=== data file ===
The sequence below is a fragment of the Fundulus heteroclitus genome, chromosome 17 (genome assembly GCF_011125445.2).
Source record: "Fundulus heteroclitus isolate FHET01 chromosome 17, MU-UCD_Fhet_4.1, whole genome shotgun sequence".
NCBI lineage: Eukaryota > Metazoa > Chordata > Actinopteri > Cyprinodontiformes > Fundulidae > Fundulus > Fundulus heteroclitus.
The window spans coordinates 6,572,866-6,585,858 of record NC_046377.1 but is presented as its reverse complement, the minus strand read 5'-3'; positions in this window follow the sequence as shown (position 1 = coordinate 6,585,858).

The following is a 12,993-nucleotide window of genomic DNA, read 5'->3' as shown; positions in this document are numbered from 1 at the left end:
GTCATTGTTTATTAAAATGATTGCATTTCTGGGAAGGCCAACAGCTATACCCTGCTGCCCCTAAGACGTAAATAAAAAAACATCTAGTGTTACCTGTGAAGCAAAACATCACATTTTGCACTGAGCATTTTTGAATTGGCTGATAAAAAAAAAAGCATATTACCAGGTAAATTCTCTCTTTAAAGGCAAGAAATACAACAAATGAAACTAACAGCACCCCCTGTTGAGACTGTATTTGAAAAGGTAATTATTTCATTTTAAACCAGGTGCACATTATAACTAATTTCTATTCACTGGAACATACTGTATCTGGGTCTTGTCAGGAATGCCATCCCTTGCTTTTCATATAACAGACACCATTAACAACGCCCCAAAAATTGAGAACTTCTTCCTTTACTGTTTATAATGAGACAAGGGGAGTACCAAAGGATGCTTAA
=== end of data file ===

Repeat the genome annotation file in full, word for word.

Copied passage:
The sequence below is a fragment of the Fundulus heteroclitus genome, chromosome 17 (genome assembly GCF_011125445.2).
Source record: "Fundulus heteroclitus isolate FHET01 chromosome 17, MU-UCD_Fhet_4.1, whole genome shotgun sequence".
NCBI lineage: Eukaryota > Metazoa > Chordata > Actinopteri > Cyprinodontiformes > Fundulidae > Fundulus > Fundulus heteroclitus.
The window spans coordinates 6,572,866-6,585,858 of record NC_046377.1 but is presented as its reverse complement, the minus strand read 5'-3'; positions in this window follow the sequence as shown (position 1 = coordinate 6,585,858).

The following is a 12,993-nucleotide window of genomic DNA, read 5'->3' as shown; positions in this document are numbered from 1 at the left end:
GTCATTGTTTATTAAAATGATTGCATTTCTGGGAAGGCCAACAGCTATACCCTGCTGCCCCTAAGACGTAAATAAAAAAACATCTAGTGTTACCTGTGAAGCAAAACATCACATTTTGCACTGAGCATTTTTGAATTGGCTGATAAAAAAAAAAGCATATTACCAGGTAAATTCTCTCTTTAAAGGCAAGAAATACAACAAATGAAACTAACAGCACCCCCTGTTGAGACTGTATTTGAAAAGGTAATTATTTCATTTTAAACCAGGTGCACATTATAACTAATTTCTATTCACTGGAACATACTGTATCTGGGTCTTGTCAGGAATGCCATCCCTTGCTTTTCATATAACAGACACCATTAACAACGCCCCAAAAATTGAGAACTTCTTCCTTTACTGTTTATAATGAGACAAGGGGAGTACCAAAGGATGCTTAA